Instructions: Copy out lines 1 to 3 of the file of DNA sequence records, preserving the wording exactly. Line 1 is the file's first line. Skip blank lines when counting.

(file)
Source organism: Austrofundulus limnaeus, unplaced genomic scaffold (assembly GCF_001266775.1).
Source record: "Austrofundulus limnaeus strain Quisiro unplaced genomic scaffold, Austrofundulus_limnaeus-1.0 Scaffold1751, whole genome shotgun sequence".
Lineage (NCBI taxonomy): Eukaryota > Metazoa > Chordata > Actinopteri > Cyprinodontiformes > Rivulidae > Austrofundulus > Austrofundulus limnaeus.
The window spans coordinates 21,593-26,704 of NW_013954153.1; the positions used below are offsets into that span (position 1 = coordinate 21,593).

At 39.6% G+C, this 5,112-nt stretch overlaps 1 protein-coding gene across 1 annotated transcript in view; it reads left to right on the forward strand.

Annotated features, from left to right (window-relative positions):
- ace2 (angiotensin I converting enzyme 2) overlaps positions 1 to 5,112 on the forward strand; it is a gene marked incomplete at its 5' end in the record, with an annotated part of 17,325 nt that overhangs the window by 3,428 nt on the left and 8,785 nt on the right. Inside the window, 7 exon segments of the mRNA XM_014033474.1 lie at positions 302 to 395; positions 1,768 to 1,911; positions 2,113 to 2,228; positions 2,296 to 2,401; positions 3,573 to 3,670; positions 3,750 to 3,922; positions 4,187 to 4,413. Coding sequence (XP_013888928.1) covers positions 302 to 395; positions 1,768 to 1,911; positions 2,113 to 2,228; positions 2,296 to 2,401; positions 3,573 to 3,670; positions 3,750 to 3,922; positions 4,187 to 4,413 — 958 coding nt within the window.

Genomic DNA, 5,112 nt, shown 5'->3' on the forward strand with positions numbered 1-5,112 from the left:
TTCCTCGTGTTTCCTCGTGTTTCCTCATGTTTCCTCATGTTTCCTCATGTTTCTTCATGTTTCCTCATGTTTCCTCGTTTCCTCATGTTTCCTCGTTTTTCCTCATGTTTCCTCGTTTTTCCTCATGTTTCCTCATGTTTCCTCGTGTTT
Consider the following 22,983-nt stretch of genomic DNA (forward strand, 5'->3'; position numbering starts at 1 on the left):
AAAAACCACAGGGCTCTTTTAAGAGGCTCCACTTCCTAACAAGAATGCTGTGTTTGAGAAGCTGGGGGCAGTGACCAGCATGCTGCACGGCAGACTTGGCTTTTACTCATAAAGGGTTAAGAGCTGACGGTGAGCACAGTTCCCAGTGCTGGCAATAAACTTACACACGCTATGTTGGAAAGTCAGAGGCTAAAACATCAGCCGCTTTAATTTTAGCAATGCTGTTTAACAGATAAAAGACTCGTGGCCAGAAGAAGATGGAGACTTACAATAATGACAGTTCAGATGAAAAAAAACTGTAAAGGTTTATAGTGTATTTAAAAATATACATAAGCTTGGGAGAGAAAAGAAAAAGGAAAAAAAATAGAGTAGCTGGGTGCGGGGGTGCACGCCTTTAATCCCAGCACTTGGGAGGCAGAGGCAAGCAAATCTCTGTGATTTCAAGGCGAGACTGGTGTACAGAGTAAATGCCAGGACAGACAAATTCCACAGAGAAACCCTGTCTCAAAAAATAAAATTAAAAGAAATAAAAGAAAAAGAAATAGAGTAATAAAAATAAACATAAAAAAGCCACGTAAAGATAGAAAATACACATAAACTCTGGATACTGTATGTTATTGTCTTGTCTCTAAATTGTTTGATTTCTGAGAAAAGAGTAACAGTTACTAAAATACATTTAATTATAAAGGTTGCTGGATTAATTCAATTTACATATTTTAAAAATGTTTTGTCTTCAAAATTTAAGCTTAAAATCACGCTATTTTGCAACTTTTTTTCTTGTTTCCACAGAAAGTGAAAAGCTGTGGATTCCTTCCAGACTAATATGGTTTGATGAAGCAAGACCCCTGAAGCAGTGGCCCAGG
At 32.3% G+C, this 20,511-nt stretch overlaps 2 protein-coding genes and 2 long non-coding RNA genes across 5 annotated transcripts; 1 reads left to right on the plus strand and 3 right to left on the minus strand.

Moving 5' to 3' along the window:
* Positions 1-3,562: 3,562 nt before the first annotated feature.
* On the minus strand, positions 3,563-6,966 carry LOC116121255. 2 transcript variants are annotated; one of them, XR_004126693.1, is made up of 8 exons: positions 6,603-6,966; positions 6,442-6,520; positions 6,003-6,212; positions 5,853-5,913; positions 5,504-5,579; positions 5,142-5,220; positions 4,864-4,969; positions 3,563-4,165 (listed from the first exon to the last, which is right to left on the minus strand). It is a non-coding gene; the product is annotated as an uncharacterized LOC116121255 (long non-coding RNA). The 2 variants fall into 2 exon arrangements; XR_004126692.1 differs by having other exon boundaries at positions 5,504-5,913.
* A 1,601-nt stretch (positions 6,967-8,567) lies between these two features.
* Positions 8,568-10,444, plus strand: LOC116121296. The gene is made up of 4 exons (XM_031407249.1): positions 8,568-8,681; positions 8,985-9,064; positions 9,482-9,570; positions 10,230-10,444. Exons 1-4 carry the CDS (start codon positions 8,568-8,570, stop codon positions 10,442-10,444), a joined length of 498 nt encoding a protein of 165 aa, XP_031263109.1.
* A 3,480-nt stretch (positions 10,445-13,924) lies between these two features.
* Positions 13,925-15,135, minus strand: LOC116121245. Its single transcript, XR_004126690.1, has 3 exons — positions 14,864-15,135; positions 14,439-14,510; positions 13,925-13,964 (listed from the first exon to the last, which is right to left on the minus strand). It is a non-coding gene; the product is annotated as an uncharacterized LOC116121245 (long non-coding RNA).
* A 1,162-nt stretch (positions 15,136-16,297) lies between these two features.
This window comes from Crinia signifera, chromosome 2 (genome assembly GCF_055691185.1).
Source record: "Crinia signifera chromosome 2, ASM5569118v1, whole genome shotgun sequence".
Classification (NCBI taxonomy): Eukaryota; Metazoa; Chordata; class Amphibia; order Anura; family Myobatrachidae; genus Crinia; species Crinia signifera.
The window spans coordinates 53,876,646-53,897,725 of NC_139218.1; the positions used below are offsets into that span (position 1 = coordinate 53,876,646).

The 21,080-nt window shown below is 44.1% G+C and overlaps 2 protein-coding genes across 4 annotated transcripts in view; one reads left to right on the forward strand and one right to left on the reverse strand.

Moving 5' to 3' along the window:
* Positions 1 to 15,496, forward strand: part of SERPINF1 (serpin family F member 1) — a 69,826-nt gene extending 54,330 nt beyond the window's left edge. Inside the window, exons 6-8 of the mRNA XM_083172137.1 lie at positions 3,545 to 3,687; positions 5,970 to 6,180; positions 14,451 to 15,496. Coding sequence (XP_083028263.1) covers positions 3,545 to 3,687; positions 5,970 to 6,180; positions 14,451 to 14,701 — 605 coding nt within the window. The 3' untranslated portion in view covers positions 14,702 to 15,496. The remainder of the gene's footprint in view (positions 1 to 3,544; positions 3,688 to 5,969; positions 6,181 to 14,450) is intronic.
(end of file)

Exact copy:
Source organism: Austrofundulus limnaeus, unplaced genomic scaffold (assembly GCF_001266775.1).
Source record: "Austrofundulus limnaeus strain Quisiro unplaced genomic scaffold, Austrofundulus_limnaeus-1.0 Scaffold1751, whole genome shotgun sequence".
Lineage (NCBI taxonomy): Eukaryota > Metazoa > Chordata > Actinopteri > Cyprinodontiformes > Rivulidae > Austrofundulus > Austrofundulus limnaeus.